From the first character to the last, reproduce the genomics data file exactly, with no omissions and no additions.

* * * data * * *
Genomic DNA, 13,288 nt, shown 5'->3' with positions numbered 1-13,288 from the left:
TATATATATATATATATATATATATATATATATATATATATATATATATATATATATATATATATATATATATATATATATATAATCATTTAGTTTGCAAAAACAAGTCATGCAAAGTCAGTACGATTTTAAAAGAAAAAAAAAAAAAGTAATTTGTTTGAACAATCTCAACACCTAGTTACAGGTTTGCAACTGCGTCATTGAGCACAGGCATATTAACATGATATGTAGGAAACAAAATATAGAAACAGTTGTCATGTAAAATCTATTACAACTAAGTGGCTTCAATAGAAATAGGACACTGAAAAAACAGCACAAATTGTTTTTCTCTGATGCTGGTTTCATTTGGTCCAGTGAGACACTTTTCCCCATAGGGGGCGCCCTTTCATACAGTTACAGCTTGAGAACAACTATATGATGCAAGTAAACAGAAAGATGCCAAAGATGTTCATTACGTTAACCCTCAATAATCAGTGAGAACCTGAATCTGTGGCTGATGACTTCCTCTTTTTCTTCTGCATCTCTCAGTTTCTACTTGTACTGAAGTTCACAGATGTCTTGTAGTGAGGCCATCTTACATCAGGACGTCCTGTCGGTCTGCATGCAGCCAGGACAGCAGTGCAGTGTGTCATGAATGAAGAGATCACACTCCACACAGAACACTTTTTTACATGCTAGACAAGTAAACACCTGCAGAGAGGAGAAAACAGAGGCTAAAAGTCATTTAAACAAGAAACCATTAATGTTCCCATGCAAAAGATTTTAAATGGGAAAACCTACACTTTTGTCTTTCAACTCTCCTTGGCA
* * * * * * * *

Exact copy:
Genomic DNA, 13,288 nt, shown 5'->3' with positions numbered 1-13,288 from the left:
TATATATATATATATATATATATATATATATATATATATATATATATATATATATATATATATATATATATATATATATATATAATCATTTAGTTTGCAAAAACAAGTCATGCAAAGTCAGTACGATTTTAAAAGAAAAAAAAAAAAAGTAATTTGTTTGAACAATCTCAACACCTAGTTACAGGTTTGCAACTGCGTCATTGAGCACAGGCATATTAACATGATATGTAGGAAACAAAATATAGAAACAGTTGTCATGTAAAATCTATTACAACTAAGTGGCTTCAATAGAAATAGGACACTGAAAAAACAGCACAAATTGTTTTTCTCTGATGCTGGTTTCATTTGGTCCAGTGAGACACTTTTCCCCATAGGGGGCGCCCTTTCATACAGTTACAGCTTGAGAACAACTATATGATGCAAGTAAACAGAAAGATGCCAAAGATGTTCATTACGTTAACCCTCAATAATCAGTGAGAACCTGAATCTGTGGCTGATGACTTCCTCTTTTTCTTCTGCATCTCTCAGTTTCTACTTGTACTGAAGTTCACAGATGTCTTGTAGTGAGGCCATCTTACATCAGGACGTCCTGTCGGTCTGCATGCAGCCAGGACAGCAGTGCAGTGTGTCATGAATGAAGAGATCACACTCCACACAGAACACTTTTTTACATGCTAGACAAGTAAACACCTGCAGAGAGGAGAAAACAGAGGCTAAAAGTCATTTAAACAAGAAACCATTAATGTTCCCATGCAAAAGATTTTAAATGGGAAAACCTACACTTTTGTCTTTCAACTCTCCTTGGCA